Bach: 7 Motets - Holten

Bach: 7 Motets - Holten

Glossa  922205

Stereo/Multichannel Hybrid

Classical - Vocal

Bach: Motets BWV 225-230, 159

Flemish Radio Choir
Bo Holten

Support this site by purchasing from these vendors using the paid links below.
As an Amazon Associate earns from qualifying purchases.

Add to your wish list | library


2 of 2 recommend this, would you recommend it?  yes | no

Reviews (1)

Review by John Miller - March 19, 2008

JS Bach's motets are the pinnacle of his vocal compositions. He deeply respected the long history of the motet as one of the earliest forms of European sacred music, and poured all his mastery of vocal styles into them. Presumably he wrote many of them in his time, but only a handful have survived. For most, we still do not have certain evidence of their dates or the original occasions for which they were written, except that they were intended for special gatherings such as funerals and feast days within the Lutheran liturgy. It used to be thought that they were always sung a cappella, but our current understanding of the diversity in Baroque practices suggests that at the least an organ/gamba continuo may have been used (parts exist for this in some of the motets). A single remark from a witness at a performance of a motet also mentioned that it had many wonderful instruments, and Bach certainly would have doubled the vocal parts with a small orchestra if needed. So there are a number of choices here: motets with single voices to a part, motets with several voices to a part and a continuo, or motets with an orchestral accompaniment. Each will give a different musical experience.

Danish composer and conductor Bo Halten, the new director of the Flemish Radio Choir, writes in the disc's booklet that although he supports the general one-to-a-part theory for Bach's accompanied vocal music, the motets are a special case. Traditionally they were always choral works, and using several voices to a part lessens the fatigue of the singers in the very strenuous sections, and also increases clarity in the many faster-moving polyphonic lines. Here, he uses three voices to a part, making the double chorus choir total 24 voices. An organ and violone are used as continuo.

These works are extraordinarily difficult for choirs to sing, perhaps the hardest they will ever have to cope with, and to attain the necessary fluidity and precision of the intricate scores, they must be well-rehearsed. Apparently Halten and the Flemish Choir spent a month preparing these performances. Phillippe Herreweghe himslef has commented that the motets are "consummate" in conception and "fearsomely difficult to perform".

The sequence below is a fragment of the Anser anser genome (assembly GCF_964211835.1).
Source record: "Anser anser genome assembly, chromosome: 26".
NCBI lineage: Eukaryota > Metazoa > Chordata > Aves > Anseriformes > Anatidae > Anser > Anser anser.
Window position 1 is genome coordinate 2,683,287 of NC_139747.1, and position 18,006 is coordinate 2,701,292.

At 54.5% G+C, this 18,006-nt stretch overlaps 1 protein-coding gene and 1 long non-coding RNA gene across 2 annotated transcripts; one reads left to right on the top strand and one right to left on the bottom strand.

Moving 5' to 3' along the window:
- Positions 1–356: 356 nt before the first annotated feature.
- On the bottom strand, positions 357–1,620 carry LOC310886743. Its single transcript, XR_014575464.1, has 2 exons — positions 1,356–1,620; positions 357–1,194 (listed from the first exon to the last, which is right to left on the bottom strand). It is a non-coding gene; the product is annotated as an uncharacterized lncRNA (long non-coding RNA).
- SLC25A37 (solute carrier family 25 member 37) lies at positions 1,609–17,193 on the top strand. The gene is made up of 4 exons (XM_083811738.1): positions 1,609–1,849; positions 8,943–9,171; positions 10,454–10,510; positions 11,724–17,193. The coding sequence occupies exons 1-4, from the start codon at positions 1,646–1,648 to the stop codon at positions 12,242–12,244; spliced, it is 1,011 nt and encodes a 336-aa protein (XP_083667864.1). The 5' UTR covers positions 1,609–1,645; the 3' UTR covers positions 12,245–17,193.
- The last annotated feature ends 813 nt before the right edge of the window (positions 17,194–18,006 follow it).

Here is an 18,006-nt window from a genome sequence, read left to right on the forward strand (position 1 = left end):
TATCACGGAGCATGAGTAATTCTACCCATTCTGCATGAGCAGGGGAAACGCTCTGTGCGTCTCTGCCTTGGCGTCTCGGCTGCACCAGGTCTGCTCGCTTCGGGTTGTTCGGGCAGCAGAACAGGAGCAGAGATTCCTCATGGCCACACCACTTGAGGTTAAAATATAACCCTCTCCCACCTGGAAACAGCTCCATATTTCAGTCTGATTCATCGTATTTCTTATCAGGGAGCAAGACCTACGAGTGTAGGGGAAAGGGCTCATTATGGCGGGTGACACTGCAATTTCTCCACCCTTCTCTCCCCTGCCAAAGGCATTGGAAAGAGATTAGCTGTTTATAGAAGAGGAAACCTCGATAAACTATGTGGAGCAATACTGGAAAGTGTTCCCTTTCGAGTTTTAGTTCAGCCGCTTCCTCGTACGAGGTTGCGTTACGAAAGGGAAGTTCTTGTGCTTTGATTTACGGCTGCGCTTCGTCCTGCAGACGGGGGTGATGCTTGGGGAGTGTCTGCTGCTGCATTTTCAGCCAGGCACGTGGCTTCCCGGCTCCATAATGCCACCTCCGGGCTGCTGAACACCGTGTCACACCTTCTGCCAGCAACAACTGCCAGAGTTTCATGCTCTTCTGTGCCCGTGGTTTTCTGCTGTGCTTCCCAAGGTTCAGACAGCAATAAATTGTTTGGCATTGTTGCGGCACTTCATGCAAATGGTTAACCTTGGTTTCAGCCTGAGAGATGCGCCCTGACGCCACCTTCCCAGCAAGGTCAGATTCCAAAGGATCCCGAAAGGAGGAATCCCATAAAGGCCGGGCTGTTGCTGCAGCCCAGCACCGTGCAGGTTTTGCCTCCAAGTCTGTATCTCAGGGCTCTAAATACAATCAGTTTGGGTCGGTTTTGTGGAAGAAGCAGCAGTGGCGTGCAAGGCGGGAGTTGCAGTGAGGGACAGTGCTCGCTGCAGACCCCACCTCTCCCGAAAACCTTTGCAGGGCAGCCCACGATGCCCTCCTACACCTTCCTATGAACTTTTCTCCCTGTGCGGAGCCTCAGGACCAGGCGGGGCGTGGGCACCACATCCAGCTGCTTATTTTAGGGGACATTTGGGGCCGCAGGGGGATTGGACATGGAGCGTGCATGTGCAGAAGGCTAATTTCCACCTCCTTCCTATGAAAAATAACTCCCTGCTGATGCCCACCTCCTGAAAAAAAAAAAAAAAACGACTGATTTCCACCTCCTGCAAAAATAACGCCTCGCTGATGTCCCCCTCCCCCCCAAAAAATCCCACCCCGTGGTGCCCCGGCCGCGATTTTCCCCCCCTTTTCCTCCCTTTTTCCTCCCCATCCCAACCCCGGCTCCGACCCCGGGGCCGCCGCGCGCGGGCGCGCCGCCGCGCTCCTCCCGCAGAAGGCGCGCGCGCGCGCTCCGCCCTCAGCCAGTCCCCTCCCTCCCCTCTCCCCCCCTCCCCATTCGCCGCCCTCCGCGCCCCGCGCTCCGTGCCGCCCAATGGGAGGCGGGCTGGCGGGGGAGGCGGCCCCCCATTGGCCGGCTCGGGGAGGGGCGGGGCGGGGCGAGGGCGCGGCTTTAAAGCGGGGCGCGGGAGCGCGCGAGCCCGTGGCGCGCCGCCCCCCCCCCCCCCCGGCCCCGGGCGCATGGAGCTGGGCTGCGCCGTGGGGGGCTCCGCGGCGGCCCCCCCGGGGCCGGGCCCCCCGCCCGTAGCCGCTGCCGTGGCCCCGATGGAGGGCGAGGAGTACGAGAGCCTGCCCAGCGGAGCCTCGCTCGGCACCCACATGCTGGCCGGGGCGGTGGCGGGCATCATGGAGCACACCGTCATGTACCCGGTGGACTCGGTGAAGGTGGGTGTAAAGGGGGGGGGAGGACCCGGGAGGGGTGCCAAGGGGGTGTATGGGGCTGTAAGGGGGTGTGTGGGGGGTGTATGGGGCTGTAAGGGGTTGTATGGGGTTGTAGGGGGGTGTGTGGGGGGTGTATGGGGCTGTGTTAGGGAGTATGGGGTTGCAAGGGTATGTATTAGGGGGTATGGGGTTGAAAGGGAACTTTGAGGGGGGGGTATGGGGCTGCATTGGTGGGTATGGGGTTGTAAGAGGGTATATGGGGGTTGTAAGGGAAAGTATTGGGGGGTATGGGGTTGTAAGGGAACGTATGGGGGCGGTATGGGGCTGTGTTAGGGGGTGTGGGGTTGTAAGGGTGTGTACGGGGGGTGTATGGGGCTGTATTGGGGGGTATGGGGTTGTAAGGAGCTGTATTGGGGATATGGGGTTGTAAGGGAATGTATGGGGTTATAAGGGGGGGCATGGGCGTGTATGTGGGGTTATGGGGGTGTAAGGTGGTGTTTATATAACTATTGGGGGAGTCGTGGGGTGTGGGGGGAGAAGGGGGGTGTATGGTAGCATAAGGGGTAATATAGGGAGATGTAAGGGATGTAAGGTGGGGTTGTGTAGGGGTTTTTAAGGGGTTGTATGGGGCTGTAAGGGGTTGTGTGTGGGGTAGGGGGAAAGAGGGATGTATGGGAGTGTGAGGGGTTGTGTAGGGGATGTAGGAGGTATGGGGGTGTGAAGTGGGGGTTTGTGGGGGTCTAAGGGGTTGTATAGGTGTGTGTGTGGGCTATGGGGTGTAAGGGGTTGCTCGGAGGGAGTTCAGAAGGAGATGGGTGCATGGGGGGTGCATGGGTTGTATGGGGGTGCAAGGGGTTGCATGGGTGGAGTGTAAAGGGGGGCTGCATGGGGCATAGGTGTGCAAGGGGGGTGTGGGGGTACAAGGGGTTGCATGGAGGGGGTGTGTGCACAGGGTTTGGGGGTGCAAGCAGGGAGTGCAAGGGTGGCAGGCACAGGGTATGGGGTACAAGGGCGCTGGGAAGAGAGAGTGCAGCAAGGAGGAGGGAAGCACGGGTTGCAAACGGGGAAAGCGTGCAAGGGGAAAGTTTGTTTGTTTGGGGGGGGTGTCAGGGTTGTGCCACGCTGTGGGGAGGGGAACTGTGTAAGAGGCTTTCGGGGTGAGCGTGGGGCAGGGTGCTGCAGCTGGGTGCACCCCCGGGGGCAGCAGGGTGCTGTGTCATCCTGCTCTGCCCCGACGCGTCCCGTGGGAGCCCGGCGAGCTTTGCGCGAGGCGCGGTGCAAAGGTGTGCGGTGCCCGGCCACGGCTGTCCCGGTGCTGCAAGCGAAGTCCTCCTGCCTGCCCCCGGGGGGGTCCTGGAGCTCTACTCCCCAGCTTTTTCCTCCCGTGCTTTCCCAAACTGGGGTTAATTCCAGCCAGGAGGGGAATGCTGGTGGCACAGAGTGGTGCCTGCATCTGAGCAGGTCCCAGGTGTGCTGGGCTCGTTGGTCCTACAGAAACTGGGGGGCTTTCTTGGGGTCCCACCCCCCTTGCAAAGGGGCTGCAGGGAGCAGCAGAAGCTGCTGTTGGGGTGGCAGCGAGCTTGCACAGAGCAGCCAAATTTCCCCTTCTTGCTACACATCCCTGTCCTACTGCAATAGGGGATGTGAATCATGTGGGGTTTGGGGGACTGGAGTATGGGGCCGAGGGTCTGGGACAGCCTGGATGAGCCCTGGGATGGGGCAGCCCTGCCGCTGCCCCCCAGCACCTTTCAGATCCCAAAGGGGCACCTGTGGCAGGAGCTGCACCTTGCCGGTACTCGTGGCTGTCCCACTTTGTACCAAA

As well as the usual 6 motets which have been authenticated for some time (BWV 225 Singet dem Herrn ein neues Lied (1726-7), BWV 226 Der Geist hilft unser Schwachheit auf (1729), BWV 227 Jesu, meine Freude, BWV 228 Fürchte dich nicht, BWV 229 Komm, Jesu, komm! (1730?) and BWV 230 Lobet den Herrn alle Heiden), Halten includes BWV anh. 159 Ich lasse dich Nacht, which has been accepted into the Bach canon fairly recently.

I began listening with a score, but soon gave up just to listen to the sheer beauty of these readings. The choir's precision, good intonation and virtuosic articulation are impressive, and their flexible responses to the texts gives a fine sweep to the motet structures. Halten's internal balancing, bringing out the important thematic lines and allowing the cantus fermi to sing forth, is exemplary. Descant sopranos have an angelic and pellucid tone, while the men are suitably virile in their vocal attacks and florid passages. The choir can sing with a delicious lightness; the opening of Fürchte dich nicht is fleet-footed and light as thistledown. On the other hand, the chorales, interpolated in the motets, have sonorous weight and deep sincerity. The overall impression is one of a devotional occasion, not just a choral outing. Judicious use of soloists from the choir add further to the panoply of vocal textures which Bach deploys, negating the need for other instruments. Halten's tempi are very well chosen; relaxed enough to allow the fioriture to blossom within a basic lilting rhythm, but urgent in virtuosic sections - the fugal alleluia endings of several motets give listeners a thrilling ride.

Glossa's 5.0 recording, in the Jezuitenkirk, Haverlee in Belgium, is resonant but with a natural perspective; the choir are placed as if in the chancel with the listener near the front of the nave, but their internal details are remarkably clear, as the acoustic is very favourable to voices. In the double chorus motets, the left-right interaction of the choirs adds an extra frisson. Both stereo and multichannel can be played at quite a high volume, which only enhances the atmosphere. The continuo group have good supportive presence but never obtrude with spurious ornamentation.

Glossa's triple gate-fold card presentation is attractively minimalist in design, with none of the usual religious symbolism. The booklet is attached, and contains an interview with Halten outlining his approach, in English, French, Dutch, German and Spanish. Texts are present in these languages also. The only quibble I have with the product is that many of the tracks within the motets are poorly timed, giving a moment's hangover of sound from the previous section's end. This is only a problem if you are track-hopping, and may be cured in later pressings.

Having greatly enjoyed the Flemish Radio Choir's previous outing with Rachmaninov, I had high expectations of this issue. This is certainly a fine addition to the several sets of Bach motets on SACD, and I find it impossible to make a single choice; much depends on whether you prefer small or larger choirs, instruments or not. Bach lovers will certainly want to hear the Flemish Radio Choir's wedding of artistry and vocal mastery.

Copyright © 2008 John Miller and



stars stars